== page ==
Is the withdrawn Frontier mine project worthy of its newfound political weight?
'It's always a bit more complicated once you peel back the layers,' says CBC's Aaron Wherry
Teck's now-withdrawn Frontier oilsands mine project was always questionable in viability, but that didn't stop it from becoming a major talking point in Canada's tug-of-war between climate change and the economy, says CBC reporter Aaron Wherry.
"It's hard to say that one project should be a referendum on the future of an entire industry, or that it should be a referendum on the future of Canadian climate policy," Wherry told Day 6 guest host Saroja Coelho.
"But because there's so much uncertainty, and because it was such a major project, it was very easy for all sides to say, 'No, look, this is where you need to draw a line.'"
In a letter explaining the withdrawal, CEO Don Lindsay wrote that his company supports Canada's action on carbon pricing, but that federal and provincial governments need to reach an agreement when it comes to climate policies.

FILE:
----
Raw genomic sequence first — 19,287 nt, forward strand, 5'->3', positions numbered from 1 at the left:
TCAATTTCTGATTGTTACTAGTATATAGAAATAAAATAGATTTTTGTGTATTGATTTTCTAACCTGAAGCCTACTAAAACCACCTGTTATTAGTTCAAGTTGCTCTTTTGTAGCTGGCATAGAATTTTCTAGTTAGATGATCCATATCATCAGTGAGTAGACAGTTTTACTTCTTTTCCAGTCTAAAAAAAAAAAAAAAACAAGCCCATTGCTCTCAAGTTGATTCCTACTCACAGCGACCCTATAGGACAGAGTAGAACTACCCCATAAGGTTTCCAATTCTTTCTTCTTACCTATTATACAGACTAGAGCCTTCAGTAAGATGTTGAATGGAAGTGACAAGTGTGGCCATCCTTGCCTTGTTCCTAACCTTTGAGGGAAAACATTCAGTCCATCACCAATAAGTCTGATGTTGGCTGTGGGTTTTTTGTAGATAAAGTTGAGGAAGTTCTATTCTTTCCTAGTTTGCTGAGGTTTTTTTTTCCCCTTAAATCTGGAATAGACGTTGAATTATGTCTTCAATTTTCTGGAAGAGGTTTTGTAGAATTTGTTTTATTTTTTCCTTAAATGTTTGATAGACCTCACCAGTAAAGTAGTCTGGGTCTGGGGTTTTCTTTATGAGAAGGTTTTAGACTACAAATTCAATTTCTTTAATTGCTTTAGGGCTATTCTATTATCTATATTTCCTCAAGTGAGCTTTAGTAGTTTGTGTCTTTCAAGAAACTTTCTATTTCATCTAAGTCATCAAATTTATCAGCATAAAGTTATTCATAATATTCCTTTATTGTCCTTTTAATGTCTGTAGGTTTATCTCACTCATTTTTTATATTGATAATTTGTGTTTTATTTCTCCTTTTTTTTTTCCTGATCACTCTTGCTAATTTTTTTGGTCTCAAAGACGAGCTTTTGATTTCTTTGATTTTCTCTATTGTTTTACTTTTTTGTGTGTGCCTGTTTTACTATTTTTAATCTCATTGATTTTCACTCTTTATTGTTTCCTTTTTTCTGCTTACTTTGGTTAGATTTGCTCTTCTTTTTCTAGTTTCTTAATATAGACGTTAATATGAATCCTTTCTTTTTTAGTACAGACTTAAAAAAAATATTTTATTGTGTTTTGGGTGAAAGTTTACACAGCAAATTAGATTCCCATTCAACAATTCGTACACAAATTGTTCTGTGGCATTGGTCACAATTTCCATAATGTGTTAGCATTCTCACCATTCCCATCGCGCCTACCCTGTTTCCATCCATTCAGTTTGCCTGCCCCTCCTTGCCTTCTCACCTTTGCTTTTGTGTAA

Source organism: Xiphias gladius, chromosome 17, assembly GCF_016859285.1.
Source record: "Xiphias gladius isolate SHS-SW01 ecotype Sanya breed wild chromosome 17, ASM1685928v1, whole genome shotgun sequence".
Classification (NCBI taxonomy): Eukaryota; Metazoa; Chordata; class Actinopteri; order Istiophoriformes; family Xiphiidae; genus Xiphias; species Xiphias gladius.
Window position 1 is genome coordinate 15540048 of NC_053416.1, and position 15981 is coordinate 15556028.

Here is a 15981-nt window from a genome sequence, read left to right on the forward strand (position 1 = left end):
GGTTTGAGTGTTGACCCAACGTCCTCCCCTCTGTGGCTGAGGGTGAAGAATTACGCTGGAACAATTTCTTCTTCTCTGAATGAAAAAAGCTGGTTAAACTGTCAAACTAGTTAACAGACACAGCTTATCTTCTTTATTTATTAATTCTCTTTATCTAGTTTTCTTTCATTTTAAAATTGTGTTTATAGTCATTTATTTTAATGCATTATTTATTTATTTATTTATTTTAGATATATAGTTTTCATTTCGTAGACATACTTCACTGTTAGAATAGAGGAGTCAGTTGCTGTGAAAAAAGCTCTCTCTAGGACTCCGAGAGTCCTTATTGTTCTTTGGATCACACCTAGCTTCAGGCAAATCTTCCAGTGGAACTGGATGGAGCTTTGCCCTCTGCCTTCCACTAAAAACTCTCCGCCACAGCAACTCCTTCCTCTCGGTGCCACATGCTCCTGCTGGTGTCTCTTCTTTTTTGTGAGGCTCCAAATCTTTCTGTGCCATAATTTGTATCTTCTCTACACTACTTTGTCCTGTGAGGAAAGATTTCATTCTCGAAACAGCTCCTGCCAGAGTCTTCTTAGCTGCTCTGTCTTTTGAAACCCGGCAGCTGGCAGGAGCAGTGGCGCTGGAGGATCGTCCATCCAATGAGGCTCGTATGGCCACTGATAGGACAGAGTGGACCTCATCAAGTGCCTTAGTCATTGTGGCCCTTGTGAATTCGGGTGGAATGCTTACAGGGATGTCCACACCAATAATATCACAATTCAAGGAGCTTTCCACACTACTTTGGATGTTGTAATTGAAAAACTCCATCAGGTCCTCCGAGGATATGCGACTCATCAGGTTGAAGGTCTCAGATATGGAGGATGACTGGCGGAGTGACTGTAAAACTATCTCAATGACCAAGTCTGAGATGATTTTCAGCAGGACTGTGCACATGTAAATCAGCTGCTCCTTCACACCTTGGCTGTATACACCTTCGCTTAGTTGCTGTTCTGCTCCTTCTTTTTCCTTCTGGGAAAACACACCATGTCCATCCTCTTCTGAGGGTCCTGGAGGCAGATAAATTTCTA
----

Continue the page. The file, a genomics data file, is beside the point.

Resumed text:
Wherry explained that the project speaks to two major, unsettled political issues: frustration over the future of the oil and gas industry, and questions over Canada's 2030 and 2050 goals to reduce its greenhouse gas emissions.
The withdrawal also happened to coincide with weeks of protests and blockades in support of Wet'suwet'en hereditary chiefs who oppose the Coastal GasLink pipeline project in northern British Columbia.
Wherry downplayed suggestions that the heightened political climate may have been the key factor in Teck's withdrawal.
"It's obviously a politically potent idea that the unrest of the last few weeks has contributed to this. ... Of course, though, with most political attacks, it's always a bit more complicated once you peel back the layers."
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